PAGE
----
Since Natasha has always enjoyed playing with really fun make-up, I just thought she’d gotten into playing with fun dresses as well. I didn’t understand that there’s a whole Lolita culture actually based around rebellion. Yes, these cute little dresses are actually a Japanese fashion trend that says ‘screw the way I’m expected to dress. I wear what I want.’ It’s about wearing a pretty dress because you feel like it. Lolita culture doesn’t care what other people think.

Natasha says that sometimes she wears the dresses out to Lolita meetups and on the way people ask her what the special occasion is. Her sweet reply is basically that she felt like wearing a really pretty dress. Because why not? It’s awesome! And she’s awesome!

Lolita fashion says you don’t have to dress to attract anyone. So many times I’ve felt I need to dress the way I feel a man will like…whether I’m single or in a relationship. A lot of my women friends agree- we end up feeling the need to dress for men all the time. With Lolita, you dress to impress yourself. It’s freeing and powerful. One Lolita said:

“We certainly do not do this for the attention of men. Frequently, female sexuality is portrayed in a way that is palatable and accessible to men, and anything outside of that is intimidating. Something so unabashedly female is ultimately kind of scary – in fact, I consider it to be pretty confrontational. Dressing this way takes a certain kind of ownership of one’s own sexuality that wearing expected or regular things just does not.”

Lolita is about having fun and feeling pretty – not for others, but for you.

Lolita is creative and wild and it gives zero fucks. Kind of like the thirties, right? 🙂

So thanks, Natasha, for introducing me to the fascinating world of Lolita. And for being amazing, bold, passionate and just so very YOU!


1669808_890319297656593_6854195036141353387_oYou’re awesome!

Help I’m thirty!

The other day, I googled “help, I’m thirty” and found a bunch of strange and scattered articles about the “Big 3-0.” Many left me with a strange feeling in the pit of my stomach. The urge to both to go running and eat a pint of Haagen Daz came over me.

Then I found one article consisting of a woman named Dorian (you’ll see the irony of her name in a second) asking a question to an advice columnist. The almost-30 year old Dorian was extremely worried about losing her looks to aging. She described herself as beautiful to the point of self-obsession, staring at herself in the mirror and becoming completely enraptured with her own beautiful face. She wrote about people on the street gazing at her longingly, because “there truly is nothing like a beautiful face.” Dorian was completely devastated about the inevitable doom of her declining good looks.

Dorian’s letter depressed me thoroughly, not only because it scared me, but because I wanted to hate this woman and couldn’t. What I really hated was my jealousy of her…how was she so beautiful that everyone gazed at her longingly day in and day out? How could she stare at her image in the mirror and obsess over her beauty?  Then I worried about the looks-obsession that had completely permeated society. And then I worried much more about the looks-obsession that had completely permeated my own life. Damn it- how did I let this happen to myself?? And why couldn’t I shake it??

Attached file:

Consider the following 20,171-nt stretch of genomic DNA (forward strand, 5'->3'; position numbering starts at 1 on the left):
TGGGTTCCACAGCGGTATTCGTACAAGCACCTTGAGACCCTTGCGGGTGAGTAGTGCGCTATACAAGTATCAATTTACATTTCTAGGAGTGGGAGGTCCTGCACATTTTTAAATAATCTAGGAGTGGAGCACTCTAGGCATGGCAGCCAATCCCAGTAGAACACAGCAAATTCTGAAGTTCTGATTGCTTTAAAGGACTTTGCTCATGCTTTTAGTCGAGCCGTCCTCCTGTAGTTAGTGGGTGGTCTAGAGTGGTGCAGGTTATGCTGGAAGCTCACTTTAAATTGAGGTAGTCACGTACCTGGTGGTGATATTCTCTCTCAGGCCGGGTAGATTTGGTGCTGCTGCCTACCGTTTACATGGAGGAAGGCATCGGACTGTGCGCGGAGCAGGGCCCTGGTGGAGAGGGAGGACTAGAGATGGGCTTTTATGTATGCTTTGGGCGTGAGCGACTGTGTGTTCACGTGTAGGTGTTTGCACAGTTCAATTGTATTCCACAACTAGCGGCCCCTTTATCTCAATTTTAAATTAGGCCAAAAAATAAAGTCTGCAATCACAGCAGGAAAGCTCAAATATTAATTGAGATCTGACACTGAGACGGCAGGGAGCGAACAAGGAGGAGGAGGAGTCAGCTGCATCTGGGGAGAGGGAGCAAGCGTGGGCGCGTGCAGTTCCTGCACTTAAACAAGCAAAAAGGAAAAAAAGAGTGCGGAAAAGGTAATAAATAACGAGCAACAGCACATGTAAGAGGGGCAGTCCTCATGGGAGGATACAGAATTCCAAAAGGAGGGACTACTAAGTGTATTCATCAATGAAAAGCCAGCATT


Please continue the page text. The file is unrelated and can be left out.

The advice columnist (a woman by the name of Polly) fired back a thoughtful response that hit me like a bucket of cold water. Polly told Dorian: “What are you going to lose, exactly, when you get older? Even when I picture you as Giselle, I remain unmoved. The enraptured gazes, the shimmering whatever… It’s so hard to imagine. It makes me tired just thinking about it…The world is so much more engaging and incredible than you’re making it seem. What’s kept you in this two-dimensional realm of the mirror? Who trapped you there? What’s at stake?”

I thought about these questions. Something shook in my heart.

Polly asked “Haven’t you ever met anyone who wasn’t conventionally attractive, but who was incredibly charismatic and enviable? If not, you really need to get out more. …Instead of gazing at your own heart-stopping face, you should throw out your mirror and dedicate yourself to something that feeds your soul and makes you feel even more alive than, I don’t know, admiring your own image? It’s a bad habit.”

I thought of the people in my life who had grown enormously hot as I got to know their gorgeous personalities. Or, sadly even more common, I thought of the incredibly hot people who quickly turned hideous after I found out they were rude, flaky, vacuous, or just plain bad at being generous human beings.

Sometimes I have a rough time shaking the feeling that looks mean more than anything else. Society bombards me every day with messages about the utmost importance of physical beauty. But then occasionally I notice beautiful things that strike me way beyond their physical look. And I observe beauty growing with age.

My fears release for a second with Polly’s wise words: “You say there’s truly nothing like a beautiful face. That statement makes me imagine a giant plate of delicious nachos, a good book, and a cold beer. It makes me think about dogs with weird personalities, and funny children. It makes me think about the sound of rain on the roof when you’re taking a nap in the afternoon. Pretty faces can go fuck themselves, compared to peanut butter cups.”

Yes indeed, Polly. Yes, indeed.

Read Polly’s words for yourself here: http://www.theawl.com/2013/07/ask-polly-im-almost-30-and-im-terrified-of-losing-my-looks